Required for reading this post: maths level 2 or above.
I have written about house prices before, but then the other day I saw an interesting article on Yahoo news which I wanted to copy and paste onto my blog and claim as my own. Two things prevented me from doing this.
- Firstly, apparently it is illegal.
- Secondly, it was too professionally written for this blog.
So instead, I need to mash it up and tell it to you in my own words. So here goes.
The article asked “Is the Australian dream dead?” in reference to owning your own home. It discusses the cost of housing and looks at the affordability of it for existing homeowners and for the first time buyer getting onto the housing ladder here in Australia.
Now I can only talk about my experiences in my previous country, England, so I don’t know how this might compare with where you live. But the article was trying to make the point that it is now ridiculously hard for single income buyers. Let’s take a look.
Firstly, existing homeowners.
These were the median house prices across Australia’s five biggest cities rounded to the nearest grand……
- Sydney: $577,000
- Melbourne: $492,000
- Perth: $475,000
- Brisbane: $452,000
- Adelaide: $379,000
Average annual earnings across the same five cities ranged from $65,000 a year in Perth down to $54,000 a year in Adelaide. The mortgage repayments appear to have been calculated at a cost of around $6.40 per $1000, 5.90%. As a 10% deposit had been assumed, the mortgage repayments ranged between $3,317 (Sydney) and $2,180 (Adelaide) per month.
They then talked about “Average total earnings needed to avoid mortgage stress.” According to their sources for this, mortgage stress is assumed to take place when your mortgage repayment exceeds 35% of your income. From here they could simply calculate how much you needed to earn a year to avoid that stress and therefore how many people would need to work (based on average annual salaries) to cover that mortgage.
The bottom line was that you would need 1.4 times one person’s salary to live in Perth or Adelaide, 1.5 for Brisbane, 1.7 for Melbourne and 1.8 times one person’s income to live in Sydney.
Let’s translate that to English. And England. Take the average weekly income. According to government statistics for 2008, men earn around £28,000 a year and women earn around £22,000. That’s nice and easy, so £50,000 between the two of them.
Using the same criteria, which is we do not want them to be paying more than 35% of their income on a mortgage and they have to put in 10% deposit, I calculate (at 5.90% interest, 25 year mortgage) they can afford to buy a house worth £250,947.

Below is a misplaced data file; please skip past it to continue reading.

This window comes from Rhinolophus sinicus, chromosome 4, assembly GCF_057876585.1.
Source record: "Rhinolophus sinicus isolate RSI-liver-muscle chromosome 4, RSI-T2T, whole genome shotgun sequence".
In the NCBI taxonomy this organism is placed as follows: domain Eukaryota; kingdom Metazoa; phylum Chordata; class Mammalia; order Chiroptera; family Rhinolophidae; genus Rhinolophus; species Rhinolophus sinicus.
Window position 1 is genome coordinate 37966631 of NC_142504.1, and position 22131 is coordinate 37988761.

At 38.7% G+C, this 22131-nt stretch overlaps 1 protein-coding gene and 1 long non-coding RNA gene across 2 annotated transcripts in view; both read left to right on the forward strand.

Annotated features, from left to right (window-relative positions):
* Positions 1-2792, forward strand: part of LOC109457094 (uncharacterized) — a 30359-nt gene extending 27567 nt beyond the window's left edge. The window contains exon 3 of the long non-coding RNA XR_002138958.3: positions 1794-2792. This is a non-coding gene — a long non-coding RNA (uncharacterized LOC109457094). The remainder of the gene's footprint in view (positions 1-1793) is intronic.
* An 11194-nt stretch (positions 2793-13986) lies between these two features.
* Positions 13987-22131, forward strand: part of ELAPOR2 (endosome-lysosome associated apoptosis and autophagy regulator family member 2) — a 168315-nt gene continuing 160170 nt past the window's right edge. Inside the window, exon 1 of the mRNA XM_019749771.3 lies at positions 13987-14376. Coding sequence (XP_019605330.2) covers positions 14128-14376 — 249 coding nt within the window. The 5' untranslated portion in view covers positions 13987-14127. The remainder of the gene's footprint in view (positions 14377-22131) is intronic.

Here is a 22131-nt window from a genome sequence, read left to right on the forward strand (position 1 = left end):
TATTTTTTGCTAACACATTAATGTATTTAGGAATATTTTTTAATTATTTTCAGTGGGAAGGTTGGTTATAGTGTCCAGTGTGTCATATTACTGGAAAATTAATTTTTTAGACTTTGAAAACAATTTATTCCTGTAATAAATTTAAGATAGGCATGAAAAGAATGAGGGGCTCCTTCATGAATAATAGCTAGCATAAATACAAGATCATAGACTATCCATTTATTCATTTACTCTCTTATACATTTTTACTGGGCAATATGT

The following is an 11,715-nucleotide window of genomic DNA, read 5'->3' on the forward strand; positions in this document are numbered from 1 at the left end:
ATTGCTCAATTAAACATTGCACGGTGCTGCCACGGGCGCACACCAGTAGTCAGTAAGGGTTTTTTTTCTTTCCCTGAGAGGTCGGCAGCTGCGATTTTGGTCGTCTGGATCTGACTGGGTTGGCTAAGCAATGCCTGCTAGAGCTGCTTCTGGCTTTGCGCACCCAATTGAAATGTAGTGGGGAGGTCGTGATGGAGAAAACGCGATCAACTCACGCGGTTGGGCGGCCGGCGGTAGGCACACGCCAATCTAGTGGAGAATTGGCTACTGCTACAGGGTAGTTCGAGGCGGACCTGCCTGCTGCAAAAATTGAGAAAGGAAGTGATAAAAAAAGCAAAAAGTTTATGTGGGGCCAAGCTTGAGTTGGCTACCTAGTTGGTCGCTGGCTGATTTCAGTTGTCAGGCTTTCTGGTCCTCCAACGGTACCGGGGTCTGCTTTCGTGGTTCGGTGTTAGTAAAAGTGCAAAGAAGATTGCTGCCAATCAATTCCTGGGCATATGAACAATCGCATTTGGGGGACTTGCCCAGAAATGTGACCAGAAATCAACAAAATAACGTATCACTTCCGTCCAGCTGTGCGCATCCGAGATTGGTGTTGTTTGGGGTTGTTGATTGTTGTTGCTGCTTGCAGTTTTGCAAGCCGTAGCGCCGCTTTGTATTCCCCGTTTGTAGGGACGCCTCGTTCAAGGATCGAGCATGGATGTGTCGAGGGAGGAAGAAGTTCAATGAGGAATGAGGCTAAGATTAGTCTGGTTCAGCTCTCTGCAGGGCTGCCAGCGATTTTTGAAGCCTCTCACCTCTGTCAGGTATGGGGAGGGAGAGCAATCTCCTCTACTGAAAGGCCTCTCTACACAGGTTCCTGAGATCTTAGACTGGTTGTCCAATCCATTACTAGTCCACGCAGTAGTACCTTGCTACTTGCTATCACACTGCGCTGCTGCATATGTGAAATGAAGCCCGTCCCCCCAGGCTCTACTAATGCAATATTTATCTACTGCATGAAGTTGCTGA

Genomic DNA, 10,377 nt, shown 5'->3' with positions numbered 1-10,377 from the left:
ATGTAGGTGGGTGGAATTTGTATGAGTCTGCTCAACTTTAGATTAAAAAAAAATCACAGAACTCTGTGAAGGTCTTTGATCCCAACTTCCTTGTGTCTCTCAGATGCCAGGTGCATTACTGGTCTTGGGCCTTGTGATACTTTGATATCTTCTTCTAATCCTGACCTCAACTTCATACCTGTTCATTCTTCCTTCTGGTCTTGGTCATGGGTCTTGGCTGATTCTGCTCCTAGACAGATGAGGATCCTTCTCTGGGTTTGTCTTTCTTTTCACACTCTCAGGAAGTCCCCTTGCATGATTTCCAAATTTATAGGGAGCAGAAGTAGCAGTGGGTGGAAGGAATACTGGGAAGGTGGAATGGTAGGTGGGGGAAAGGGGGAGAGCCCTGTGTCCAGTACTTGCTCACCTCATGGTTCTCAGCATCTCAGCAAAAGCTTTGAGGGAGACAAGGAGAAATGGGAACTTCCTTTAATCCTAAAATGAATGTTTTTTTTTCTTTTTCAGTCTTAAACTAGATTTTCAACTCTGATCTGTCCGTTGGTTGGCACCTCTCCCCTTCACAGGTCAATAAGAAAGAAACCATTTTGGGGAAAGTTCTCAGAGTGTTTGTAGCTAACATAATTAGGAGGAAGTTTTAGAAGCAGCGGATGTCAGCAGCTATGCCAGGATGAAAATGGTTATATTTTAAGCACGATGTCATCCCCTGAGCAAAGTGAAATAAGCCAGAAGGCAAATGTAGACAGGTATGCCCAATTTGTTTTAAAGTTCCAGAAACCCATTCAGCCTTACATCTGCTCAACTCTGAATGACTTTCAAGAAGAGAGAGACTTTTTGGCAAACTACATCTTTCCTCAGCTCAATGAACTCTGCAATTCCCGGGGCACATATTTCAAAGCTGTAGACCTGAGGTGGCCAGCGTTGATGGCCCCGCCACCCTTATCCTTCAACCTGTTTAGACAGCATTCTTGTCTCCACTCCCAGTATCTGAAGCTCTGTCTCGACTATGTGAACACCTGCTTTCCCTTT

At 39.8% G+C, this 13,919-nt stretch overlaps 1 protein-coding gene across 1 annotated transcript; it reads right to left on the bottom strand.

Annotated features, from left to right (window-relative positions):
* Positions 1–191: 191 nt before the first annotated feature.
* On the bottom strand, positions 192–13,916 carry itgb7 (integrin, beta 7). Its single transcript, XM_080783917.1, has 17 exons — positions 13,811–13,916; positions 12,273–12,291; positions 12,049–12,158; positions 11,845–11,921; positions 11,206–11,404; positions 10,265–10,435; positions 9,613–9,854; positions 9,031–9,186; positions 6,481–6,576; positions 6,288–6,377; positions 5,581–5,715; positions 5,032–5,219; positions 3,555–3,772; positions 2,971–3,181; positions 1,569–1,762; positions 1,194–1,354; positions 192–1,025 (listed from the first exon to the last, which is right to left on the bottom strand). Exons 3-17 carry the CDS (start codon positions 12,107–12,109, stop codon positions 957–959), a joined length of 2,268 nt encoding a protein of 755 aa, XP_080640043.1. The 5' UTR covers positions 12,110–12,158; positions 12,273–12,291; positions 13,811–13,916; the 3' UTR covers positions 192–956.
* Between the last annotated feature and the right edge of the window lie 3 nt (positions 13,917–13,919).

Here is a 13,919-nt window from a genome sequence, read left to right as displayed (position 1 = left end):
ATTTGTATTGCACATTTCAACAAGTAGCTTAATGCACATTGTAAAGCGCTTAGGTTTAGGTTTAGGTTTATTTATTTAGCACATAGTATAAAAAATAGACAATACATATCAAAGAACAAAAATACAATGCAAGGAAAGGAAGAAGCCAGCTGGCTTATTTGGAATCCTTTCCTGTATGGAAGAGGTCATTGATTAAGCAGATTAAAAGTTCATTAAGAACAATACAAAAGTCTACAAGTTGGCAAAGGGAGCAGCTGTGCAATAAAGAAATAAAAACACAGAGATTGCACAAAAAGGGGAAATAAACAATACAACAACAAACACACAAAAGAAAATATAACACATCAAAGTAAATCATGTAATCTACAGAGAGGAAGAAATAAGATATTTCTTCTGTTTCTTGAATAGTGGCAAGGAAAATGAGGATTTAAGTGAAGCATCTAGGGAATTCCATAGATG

Now I may be a little out of touch, but I don’t think you’d buy much of a property in any of the equivalent places in England for that. But this is where it gets kind of murky. What is equivalent to these 5 top Australian glorious golden sandy beached seaside cities? Is it London, Birmingham, Leeds, Glasgow and Sheffield? They are the most populated. Or is it London, Oxford, St Albans, Brighton and Bath. They are probably the most expensive.
If you could buy a house in any of those places for £250,947, it probably wouldn’t be a four bed detached with double garage, as many of these are, with the possible exception of Sydney. Note also that to buy that house for £250,947 I have automatically assumed that two people will be paying for it. Not 1.4, not 1.5, not even 1.7 or 1.8 people, but a whole 2.0 people.
But what about first time buyers?
For first-time buyers it was assumed they would try to purchase their first property outside of the major cities. Here were the median prices for each of the five main states which seem to assume that nobody wants to live in Northern Territory or Tasmania.
- New South Wales: $331,000
- Western Australia: $330,000
- Queensland: $320,000
- Victoria: $291,000
- South Australia: $279,000
To avoid mortgage stress as defined above, all the above states required exactly 1.0 people’s incomes to pay off the mortgage apart from Queensland which required 1.1.
If I am not mistaken, for a first time buyer to purchase a property in England on their own AND avoid mortgage stress you would need to win big time on the lottery.
So I would suggest that if the Australian dream is dead, the English dream was buried years ago. Those Aussies, they don’t know when they’ve got it so good!
Confused? Me too. So here’s a conclusion: On the basis that first time buyers can still get on the property ladder here whilst earning “average” incomes; On the basis that whatever you do buy here is much bigger than the usual UK abode; On the basis that housing here up north (Northern territory was not looked at in those figures) is much cheaper here, just like in the UK; I still say…..
….for house prices, UK vs Australia, it’s got to be another victory for Oz.
A Yahoo article did have a more professional and thorough explanation of what you have seen here, but they have now taken it down. So this is all you’ve got! Apart from…..
I have revised my comparison to take into account property price fluctuations and the GBP v AUD exchange rates. You can read the new post by visiting…..